A raise won't only have positive economic effects; it will also have positive social effects. As a prosecutor, I saw firsthand how crime took over communities when people couldn't make ends meet. When people struggled, even after working hard, they often turned to drugs or violence or both. I learned how good jobs and fair wages can be the best crime-fighting tool.
Lifting the minimum wage is the fair, principled, and smart thing to do across the board. But it will also have a particularly powerful effect on women.
Women make up less than half of the workforce, but they make up roughly 60 percent of those who will directly gain from this raise. More than 40 percent of these working women have full-time jobs. "Three million working mothers will see a benefit from this legislation, including hundreds of thousands of single moms. Many of these women work in demanding retail jobs - waitresses, store clerks, hotel maids - where they are on their feet or running around all day. Despite their hard work, they have an almost impossible time making ends meet. They struggle to afford health care or tuition for their kids, or even basics like gas and groceries.
I am in awe of these women. I am a working mother and wife, and I have worked at minimum wage, but I have never had to do both at the same time. Today, we can do something for them.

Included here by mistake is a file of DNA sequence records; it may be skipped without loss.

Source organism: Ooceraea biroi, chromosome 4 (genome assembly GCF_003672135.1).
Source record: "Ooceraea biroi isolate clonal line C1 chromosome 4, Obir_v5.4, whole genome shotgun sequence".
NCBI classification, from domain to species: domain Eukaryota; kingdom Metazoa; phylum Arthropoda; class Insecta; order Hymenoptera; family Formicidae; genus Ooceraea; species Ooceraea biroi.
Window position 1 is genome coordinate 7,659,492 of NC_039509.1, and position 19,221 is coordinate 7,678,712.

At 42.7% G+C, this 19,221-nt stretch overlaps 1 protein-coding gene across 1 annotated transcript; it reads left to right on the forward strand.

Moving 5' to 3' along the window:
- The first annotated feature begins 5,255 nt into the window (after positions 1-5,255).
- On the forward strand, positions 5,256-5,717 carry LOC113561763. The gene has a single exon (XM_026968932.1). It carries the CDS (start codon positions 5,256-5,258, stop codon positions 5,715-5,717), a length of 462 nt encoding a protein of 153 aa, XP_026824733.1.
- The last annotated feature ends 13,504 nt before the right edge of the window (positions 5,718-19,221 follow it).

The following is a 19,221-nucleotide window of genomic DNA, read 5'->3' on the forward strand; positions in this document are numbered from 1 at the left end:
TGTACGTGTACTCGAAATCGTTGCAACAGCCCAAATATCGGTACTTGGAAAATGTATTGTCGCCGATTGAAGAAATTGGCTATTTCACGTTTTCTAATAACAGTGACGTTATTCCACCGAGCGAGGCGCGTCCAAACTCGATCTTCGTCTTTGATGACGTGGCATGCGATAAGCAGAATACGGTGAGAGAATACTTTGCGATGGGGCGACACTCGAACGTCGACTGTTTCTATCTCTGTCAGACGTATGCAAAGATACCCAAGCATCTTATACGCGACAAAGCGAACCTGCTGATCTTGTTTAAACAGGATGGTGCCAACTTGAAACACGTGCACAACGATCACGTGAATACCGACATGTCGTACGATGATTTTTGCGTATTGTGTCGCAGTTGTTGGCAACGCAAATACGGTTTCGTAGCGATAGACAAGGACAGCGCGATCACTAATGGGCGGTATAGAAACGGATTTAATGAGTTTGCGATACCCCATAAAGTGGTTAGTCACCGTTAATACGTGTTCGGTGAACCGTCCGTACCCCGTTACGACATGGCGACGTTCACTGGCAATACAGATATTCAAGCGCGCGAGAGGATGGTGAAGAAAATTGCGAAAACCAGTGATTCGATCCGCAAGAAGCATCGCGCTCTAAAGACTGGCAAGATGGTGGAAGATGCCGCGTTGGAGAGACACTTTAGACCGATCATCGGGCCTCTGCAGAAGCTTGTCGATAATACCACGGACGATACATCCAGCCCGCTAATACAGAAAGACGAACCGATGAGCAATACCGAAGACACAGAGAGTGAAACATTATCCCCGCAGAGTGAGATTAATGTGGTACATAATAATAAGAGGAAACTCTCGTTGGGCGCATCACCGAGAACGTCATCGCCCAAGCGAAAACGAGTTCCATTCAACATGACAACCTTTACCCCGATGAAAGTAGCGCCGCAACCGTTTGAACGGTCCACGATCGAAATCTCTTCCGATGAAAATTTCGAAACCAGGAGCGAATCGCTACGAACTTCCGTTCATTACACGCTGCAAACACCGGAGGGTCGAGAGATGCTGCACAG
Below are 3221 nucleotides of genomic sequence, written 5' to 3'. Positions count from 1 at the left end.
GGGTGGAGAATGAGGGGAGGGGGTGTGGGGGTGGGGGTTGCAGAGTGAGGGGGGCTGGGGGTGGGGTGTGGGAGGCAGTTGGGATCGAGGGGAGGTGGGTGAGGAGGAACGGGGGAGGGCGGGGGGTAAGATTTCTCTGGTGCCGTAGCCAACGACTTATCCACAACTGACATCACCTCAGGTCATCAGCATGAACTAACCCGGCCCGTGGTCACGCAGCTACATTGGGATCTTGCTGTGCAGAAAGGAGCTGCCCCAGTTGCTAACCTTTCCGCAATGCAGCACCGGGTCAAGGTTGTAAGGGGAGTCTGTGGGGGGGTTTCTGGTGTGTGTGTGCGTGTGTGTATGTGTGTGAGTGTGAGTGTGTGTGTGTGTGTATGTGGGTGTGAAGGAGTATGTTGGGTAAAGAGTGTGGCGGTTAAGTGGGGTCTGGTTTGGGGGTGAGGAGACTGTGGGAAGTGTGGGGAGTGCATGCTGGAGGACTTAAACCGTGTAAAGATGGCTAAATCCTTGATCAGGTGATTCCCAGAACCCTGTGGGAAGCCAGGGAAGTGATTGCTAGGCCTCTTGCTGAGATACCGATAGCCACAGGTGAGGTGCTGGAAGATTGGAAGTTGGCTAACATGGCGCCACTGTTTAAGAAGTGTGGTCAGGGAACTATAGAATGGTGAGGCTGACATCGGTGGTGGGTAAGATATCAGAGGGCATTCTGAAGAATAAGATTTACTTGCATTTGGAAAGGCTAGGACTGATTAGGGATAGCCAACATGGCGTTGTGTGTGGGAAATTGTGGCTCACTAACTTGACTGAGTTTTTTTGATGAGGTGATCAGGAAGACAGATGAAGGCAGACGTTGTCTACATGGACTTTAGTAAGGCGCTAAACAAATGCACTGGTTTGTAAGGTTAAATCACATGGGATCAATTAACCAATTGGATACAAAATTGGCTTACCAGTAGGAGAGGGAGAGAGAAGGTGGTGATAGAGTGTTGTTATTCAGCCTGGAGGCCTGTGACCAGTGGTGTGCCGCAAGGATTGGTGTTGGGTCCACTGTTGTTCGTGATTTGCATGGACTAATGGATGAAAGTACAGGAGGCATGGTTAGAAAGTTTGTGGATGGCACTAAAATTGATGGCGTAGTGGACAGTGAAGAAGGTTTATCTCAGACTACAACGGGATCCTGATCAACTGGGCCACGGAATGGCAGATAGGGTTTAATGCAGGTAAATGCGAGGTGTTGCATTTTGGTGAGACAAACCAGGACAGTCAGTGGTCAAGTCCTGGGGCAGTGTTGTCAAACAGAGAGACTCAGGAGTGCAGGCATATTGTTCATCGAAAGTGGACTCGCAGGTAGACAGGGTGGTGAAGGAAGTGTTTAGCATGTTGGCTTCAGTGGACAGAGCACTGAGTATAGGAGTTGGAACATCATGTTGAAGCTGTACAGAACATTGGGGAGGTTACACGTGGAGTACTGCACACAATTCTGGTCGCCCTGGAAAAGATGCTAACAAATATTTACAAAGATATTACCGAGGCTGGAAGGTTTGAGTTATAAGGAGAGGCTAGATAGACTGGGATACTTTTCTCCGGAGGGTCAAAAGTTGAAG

The challenges of working in the hospitality industry raises the final issue that I'd like to talk about today - the so-called tip credit.
Under current federal law, tipped employees - including waitresses, bellhops, and maids - are entitled to a federal minimum wage of only $2.13 an hour. They have to make up the difference between $2.13 and the real minimum wage with their tips.
States have always been allowed to change this rule. My state, Minnesota, like several other states, has done just that. The people of Minnesota decided that tipped workers should receive the same minimum wage as all other workers. That is now the law of Minnesota and six other states. Tipped workers earn the state minimum wage and pay taxes on both their wages and their tips.